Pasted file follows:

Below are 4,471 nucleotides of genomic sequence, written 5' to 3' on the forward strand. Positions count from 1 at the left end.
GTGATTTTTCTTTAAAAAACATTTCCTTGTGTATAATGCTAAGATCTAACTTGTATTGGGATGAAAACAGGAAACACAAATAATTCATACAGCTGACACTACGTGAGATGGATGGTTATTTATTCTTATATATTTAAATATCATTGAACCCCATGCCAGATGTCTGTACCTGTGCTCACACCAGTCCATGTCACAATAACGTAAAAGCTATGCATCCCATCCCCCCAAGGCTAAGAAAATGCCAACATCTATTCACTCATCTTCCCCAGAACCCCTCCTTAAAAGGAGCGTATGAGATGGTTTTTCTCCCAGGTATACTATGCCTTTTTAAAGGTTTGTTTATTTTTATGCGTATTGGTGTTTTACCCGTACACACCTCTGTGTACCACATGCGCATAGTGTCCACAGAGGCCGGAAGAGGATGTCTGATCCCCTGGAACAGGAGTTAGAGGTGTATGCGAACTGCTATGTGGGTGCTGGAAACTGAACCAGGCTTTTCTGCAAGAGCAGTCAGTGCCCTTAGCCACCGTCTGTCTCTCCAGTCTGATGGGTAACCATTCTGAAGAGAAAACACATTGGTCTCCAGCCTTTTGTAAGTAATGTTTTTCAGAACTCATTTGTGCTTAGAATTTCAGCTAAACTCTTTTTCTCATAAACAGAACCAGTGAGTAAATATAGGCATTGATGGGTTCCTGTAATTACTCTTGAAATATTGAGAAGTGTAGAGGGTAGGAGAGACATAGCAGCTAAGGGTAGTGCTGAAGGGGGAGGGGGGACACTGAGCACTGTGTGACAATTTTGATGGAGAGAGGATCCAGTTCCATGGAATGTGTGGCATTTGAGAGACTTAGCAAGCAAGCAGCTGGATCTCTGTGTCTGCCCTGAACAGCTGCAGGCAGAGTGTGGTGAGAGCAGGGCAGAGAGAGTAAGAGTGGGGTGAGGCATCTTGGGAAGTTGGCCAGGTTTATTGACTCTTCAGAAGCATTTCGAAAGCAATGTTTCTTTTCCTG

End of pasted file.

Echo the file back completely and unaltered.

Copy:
Below are 4,471 nucleotides of genomic sequence, written 5' to 3' on the forward strand. Positions count from 1 at the left end.
GTGATTTTTCTTTAAAAAACATTTCCTTGTGTATAATGCTAAGATCTAACTTGTATTGGGATGAAAACAGGAAACACAAATAATTCATACAGCTGACACTACGTGAGATGGATGGTTATTTATTCTTATATATTTAAATATCATTGAACCCCATGCCAGATGTCTGTACCTGTGCTCACACCAGTCCATGTCACAATAACGTAAAAGCTATGCATCCCATCCCCCCAAGGCTAAGAAAATGCCAACATCTATTCACTCATCTTCCCCAGAACCCCTCCTTAAAAGGAGCGTATGAGATGGTTTTTCTCCCAGGTATACTATGCCTTTTTAAAGGTTTGTTTATTTTTATGCGTATTGGTGTTTTACCCGTACACACCTCTGTGTACCACATGCGCATAGTGTCCACAGAGGCCGGAAGAGGATGTCTGATCCCCTGGAACAGGAGTTAGAGGTGTATGCGAACTGCTATGTGGGTGCTGGAAACTGAACCAGGCTTTTCTGCAAGAGCAGTCAGTGCCCTTAGCCACCGTCTGTCTCTCCAGTCTGATGGGTAACCATTCTGAAGAGAAAACACATTGGTCTCCAGCCTTTTGTAAGTAATGTTTTTCAGAACTCATTTGTGCTTAGAATTTCAGCTAAACTCTTTTTCTCATAAACAGAACCAGTGAGTAAATATAGGCATTGATGGGTTCCTGTAATTACTCTTGAAATATTGAGAAGTGTAGAGGGTAGGAGAGACATAGCAGCTAAGGGTAGTGCTGAAGGGGGAGGGGGGACACTGAGCACTGTGTGACAATTTTGATGGAGAGAGGATCCAGTTCCATGGAATGTGTGGCATTTGAGAGACTTAGCAAGCAAGCAGCTGGATCTCTGTGTCTGCCCTGAACAGCTGCAGGCAGAGTGTGGTGAGAGCAGGGCAGAGAGAGTAAGAGTGGGGTGAGGCATCTTGGGAAGTTGGCCAGGTTTATTGACTCTTCAGAAGCATTTCGAAAGCAATGTTTCTTTTCCTG